ZIMBABWE – Zimbabwe dairy sector was once a force to reckon with in Africa. Milk from this South Africa nation was highly sought after for its quality and the sector was admired for its organization and efficiency. At its peak in the early 1990s, Zimbabwe was a net exporter of milk and milk products, producing over 260 million liters per year.   

 However, years of mismanagement had started weighing in on production resulting in year-on-year declines. By 2008, production had dropped to 40 million litres which was less than sufficient to meet the demand of the country’s population, which at the time had risen to 15 million.   

 As the condition worsened, the country’s monthly import bill for milk and milk products rose to US$22 million in 2014, according to Zimbabwe Dairy Industry Trust Chairperson Theodora Marimo.   

 Collaboration efforts between the Zimbabwean government, the private sector and development partners, has however seen the country wean itself from over reliance on exports through improved local production.   

 In July 2018, ZDIT had reported that import powdered milk and other milk-related products had since come down to US$7 million thanks to numerous investments in the dairy sector both at the farm and processing level, resulting in improved production of milk.  

 To accelerate growth, the country however established the Zimbabwe Agricultural Growth Programme (ZAGP) in 2019 with support from the European Union.  The objective was to address the challenges affecting dairy production with the goal of raising milk production by 150 million liters by 2025. This would hopefully restore the country’s status as a net exporter of milk as Zimbabwe requires 130 million liters of milk annually.   

Dairy producers are also supported under the Command Silage Programme facilitated by the Agricultural Finance Corporation and CBZ Bank of Zimbabwe. Similarly, the Presidential Silage Programme supports more than 1,500 smallholder dairy farmers with a standard input package comprising maize seed, basal fertiliser, and top-dressing fertiliser for one hectare of silage. This has improved milk productivity levels of liters of cow per day from 8 liters per cow per day in 2018 to 12 liters in 2022.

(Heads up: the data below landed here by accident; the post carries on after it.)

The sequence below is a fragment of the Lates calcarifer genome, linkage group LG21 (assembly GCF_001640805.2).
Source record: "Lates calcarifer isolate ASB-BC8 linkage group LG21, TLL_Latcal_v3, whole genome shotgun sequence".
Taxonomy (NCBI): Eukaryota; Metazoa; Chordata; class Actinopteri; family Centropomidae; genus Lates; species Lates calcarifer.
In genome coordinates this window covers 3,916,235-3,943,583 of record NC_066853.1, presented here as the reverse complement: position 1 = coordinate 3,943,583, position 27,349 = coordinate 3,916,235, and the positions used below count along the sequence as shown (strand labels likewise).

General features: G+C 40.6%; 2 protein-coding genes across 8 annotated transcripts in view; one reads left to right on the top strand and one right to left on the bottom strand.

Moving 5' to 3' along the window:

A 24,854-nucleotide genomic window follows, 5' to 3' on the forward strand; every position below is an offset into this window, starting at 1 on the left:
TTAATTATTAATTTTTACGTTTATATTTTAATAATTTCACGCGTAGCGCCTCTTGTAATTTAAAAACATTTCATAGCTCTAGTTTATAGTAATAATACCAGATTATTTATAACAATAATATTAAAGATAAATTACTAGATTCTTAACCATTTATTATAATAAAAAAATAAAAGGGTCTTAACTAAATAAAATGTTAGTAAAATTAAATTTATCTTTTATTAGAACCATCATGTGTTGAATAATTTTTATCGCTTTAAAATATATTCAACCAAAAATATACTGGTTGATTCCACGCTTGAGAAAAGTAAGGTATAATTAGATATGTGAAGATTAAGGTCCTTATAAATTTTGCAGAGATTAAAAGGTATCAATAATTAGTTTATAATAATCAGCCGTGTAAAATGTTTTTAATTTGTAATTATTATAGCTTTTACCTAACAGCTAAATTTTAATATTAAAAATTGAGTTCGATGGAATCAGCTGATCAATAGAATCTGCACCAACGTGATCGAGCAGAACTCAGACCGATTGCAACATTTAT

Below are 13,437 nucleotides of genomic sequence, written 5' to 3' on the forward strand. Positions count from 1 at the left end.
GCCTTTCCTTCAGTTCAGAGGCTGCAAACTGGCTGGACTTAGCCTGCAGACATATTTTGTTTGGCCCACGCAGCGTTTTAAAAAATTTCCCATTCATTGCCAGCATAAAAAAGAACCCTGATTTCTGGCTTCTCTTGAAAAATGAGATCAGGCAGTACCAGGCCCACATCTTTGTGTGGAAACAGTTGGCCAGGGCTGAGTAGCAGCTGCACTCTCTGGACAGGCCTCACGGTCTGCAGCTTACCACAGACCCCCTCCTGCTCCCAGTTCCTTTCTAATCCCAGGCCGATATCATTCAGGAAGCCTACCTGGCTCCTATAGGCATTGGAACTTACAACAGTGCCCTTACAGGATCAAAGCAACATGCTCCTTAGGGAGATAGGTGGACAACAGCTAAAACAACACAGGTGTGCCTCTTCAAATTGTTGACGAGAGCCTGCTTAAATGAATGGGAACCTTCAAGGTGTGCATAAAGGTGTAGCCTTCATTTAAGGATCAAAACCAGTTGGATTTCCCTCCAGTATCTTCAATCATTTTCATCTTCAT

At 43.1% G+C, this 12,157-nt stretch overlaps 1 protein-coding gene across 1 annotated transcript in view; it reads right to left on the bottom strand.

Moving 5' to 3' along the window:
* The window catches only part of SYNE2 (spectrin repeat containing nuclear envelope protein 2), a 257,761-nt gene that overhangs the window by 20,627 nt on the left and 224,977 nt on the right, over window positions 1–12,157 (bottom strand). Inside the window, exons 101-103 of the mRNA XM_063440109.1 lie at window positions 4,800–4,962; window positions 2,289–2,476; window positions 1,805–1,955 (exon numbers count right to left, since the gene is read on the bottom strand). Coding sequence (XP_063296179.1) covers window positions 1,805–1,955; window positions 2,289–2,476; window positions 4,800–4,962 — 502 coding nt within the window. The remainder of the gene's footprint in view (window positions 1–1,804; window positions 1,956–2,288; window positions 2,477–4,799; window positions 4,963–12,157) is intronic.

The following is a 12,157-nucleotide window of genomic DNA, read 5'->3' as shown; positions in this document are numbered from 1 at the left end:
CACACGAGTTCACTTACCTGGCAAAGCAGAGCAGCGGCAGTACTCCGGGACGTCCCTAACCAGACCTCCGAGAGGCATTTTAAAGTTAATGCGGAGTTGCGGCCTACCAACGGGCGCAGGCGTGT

Through the initiative of Transforming Zimbabwe’s Dairy Value Chain for the Future (TranZDVC), the country imported 200 in-calf heifers from the Eastern Cape in South Africa in February 2020 to improve the genetic base of Zimbabwe’s dairy cattle.

The animals were distributed to various regions throughout the country through a heifer matching facility spearheaded by three organisations, namely DenDairy, Nestle Zimbabwe, and ProDairy.  In 2023, the country reported that the national herd population has since grown to 39,000 heads of cattle.  

The effect of these programs has been year-on-year double digit growth in milk production. In 2019, statistics from the Reserve Bank of Zimbabwe showed that milk output in the last quarter of 2018 grew 18 percent to 21 million liters from 17.8 million liters. In 2021, Zimbabwe reported a rise in milk production to a record 79.6 million liters. The country improved on this record in 2022, reporting a 14% rise in milk production to 91.4 million liters.   

Improving milk fortunes has attracted investments, mainly from local investors.  In 2020, Local investors in Zimbabwe injected US$5 million in the country’s dairy industry in the first  six months of the year, despite the global corona virus pandemic which has severely affected the world economy across a broad spectrum of sectors. Dairibord invested US$1.1 million in plant upgrade while Dendairy invested US$3 million during the second quarter.   

More capacity enabled the dairies to process more milk. According to data reported by the Agriculture Ministry’s Dairy Services Department, during the first half of 2022, milk intake by processors rose 17% to 38,96m litres from 33, 42 million litres in the comparative period. Dairibord utilised 12,29 million liters, representing 32% of the total intake by processors in 2021. This rose to about 28.51 million litres in 2022, cementing Dairi Board’s position as the processor with the highest milk intake.   

With steady flow of milk to processing factory, Dairibord Holdings recorded a 48% jump in sales volumes in the year ended December 2021, the highest in five years. The company’s liquid milk business grew by 10% during that year.   

What is observed through all these initatives is a deliberate effort to address the root causes of under-performance in the dairy value chain in Zimbabwe by strengthening the linkages between production, processing, and financing. The country is not yet close to its goal of achieving milk self sufficiency.

The lack of infrastructure, technologies and adequate management still continue to affects milk quantity and quality, the latter being a major bottleneck for milk processing. Whats not in doubt is the fact that Zimbabwe has made commendable progress thus far.

A 2022 SNV report even concluded that increased productivity in the dairy sector could return Zimbabwe to being a net exporter of dairy products and contribute toward meeting the national goal of transforming the nation into a middle-income country by

This feature appeared in the September 2023 issue of FOOD BUSINESS AFRICA. You can read this and the entire magazine HERE